In the meantime, Ness is open to compromise positions:
One possibility is that the FCC might carve out an entirely new portion of the spectrum for community radio. This will be painful because spectrum is already scarce and subject to enormous competition. And then of course, we will all need new radios which can receive that part of the spectrum. All very, very difficult but on the other hand, people happily bought FM radios the last time a major change like this occurred. Another option I’ve heard is for the FCC to mandate that radio manufacturers produce receivers of much more exacting standards, capable of defining many more signals in the same given amount of spectrum. Again, this would mean that listeners would need a new, more modern radio.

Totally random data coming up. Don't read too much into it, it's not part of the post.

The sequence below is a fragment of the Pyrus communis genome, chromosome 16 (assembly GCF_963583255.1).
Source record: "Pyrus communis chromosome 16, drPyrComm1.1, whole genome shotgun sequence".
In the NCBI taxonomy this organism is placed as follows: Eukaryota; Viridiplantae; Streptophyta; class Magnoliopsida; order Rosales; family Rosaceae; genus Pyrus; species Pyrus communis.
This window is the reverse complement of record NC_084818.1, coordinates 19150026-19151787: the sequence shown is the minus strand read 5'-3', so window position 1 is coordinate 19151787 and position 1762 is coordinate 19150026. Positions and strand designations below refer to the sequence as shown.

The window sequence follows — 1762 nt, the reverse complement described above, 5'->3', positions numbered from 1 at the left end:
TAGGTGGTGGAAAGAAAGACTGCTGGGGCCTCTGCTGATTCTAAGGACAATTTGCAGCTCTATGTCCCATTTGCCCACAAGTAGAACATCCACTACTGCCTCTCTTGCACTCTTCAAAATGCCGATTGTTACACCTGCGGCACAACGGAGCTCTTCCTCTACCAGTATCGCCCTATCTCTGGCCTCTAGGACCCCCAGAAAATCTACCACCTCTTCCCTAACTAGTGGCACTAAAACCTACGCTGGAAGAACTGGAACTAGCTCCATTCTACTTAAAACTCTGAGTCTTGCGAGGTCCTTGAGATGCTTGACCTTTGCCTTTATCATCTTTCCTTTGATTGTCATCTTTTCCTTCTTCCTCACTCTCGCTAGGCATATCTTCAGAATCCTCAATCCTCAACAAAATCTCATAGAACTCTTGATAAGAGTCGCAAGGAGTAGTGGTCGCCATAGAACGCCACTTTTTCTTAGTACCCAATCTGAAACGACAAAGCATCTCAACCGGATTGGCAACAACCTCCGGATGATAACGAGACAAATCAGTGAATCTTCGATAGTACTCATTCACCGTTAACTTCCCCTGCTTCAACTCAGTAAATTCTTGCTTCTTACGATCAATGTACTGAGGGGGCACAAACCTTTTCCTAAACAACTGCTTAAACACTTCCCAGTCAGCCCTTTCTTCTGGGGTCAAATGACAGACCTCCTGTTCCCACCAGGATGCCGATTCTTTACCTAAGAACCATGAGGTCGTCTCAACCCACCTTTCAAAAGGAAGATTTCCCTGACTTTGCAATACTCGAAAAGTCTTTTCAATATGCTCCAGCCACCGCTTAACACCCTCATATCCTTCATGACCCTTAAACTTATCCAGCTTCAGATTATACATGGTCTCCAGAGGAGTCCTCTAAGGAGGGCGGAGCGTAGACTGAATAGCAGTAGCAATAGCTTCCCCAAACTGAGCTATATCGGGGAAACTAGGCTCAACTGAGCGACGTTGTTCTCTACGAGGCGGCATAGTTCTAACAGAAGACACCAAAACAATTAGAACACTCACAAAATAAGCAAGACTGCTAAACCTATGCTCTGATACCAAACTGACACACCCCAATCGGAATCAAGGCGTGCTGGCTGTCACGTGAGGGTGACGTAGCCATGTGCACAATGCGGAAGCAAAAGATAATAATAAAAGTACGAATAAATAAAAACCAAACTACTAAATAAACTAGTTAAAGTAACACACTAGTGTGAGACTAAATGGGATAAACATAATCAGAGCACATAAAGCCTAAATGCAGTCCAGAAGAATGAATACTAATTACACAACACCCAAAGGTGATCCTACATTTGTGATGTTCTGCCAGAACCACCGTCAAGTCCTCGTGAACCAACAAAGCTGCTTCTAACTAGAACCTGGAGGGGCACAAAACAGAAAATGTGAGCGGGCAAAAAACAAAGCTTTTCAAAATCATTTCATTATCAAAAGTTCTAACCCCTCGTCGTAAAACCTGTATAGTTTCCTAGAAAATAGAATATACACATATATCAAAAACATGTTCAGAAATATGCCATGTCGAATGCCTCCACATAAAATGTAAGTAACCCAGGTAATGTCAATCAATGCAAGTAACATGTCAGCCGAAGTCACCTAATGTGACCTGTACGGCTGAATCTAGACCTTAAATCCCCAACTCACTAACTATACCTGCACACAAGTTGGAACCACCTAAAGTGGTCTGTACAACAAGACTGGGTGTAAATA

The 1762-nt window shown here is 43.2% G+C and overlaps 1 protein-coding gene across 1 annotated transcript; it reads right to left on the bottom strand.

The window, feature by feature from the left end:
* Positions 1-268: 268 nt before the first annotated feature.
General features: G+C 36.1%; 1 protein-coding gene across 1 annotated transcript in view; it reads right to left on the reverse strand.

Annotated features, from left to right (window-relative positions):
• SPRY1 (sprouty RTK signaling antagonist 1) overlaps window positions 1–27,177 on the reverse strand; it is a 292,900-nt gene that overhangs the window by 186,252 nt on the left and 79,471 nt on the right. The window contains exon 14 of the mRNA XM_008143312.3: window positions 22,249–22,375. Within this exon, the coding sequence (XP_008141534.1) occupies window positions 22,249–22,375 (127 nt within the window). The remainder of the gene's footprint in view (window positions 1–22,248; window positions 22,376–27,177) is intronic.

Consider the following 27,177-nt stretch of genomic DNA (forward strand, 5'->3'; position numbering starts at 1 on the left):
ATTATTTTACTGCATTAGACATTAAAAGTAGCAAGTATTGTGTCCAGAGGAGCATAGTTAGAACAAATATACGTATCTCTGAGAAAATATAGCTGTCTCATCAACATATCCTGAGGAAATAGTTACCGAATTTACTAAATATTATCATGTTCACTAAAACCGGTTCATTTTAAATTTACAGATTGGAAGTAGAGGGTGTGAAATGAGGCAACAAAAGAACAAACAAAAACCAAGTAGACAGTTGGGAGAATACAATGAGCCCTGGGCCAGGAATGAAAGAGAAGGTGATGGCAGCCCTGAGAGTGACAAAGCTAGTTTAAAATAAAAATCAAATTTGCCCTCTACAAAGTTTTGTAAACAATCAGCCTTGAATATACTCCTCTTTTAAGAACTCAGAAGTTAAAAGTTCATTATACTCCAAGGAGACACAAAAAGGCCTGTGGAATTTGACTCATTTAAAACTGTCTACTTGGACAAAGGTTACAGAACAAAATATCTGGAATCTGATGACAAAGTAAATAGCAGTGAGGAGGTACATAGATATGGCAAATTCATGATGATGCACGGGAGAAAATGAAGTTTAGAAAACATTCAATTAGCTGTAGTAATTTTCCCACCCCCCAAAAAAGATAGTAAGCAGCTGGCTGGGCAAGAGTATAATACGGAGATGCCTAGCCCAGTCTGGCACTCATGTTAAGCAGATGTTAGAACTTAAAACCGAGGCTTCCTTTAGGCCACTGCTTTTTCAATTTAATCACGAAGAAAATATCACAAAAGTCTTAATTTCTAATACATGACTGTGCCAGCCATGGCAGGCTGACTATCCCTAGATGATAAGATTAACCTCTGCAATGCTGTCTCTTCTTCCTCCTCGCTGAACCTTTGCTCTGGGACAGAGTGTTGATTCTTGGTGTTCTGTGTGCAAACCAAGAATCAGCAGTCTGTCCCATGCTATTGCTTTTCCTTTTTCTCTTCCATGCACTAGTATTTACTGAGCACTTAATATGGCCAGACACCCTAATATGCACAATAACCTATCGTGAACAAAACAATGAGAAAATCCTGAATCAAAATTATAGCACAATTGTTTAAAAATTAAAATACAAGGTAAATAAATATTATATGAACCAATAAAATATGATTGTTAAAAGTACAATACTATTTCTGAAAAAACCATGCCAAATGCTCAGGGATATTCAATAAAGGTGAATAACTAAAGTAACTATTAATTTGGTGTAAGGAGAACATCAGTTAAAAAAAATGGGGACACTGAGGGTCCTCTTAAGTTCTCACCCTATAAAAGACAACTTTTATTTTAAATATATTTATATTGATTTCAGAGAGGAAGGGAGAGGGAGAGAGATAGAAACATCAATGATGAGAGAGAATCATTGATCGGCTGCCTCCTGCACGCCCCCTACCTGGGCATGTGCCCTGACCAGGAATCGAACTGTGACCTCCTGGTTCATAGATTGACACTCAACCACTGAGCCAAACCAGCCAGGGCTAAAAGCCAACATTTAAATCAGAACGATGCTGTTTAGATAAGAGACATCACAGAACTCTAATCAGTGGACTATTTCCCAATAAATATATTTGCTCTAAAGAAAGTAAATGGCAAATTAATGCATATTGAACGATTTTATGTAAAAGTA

Of course, even these proposals will be met with resistance by Big Media, because their power derives from the control of the finite broadcast spectrum. HD Radio, for instance, in theory, does exactly what Ness calls for, but as long as these “adjunct” stations are controlled by the same de-regulated media conglomerates, we still need to come up with strategies and tactics to make our voices heard. So here’s a possible DEMAND for OWS to consider at the July 4, 2012 conference in Philly: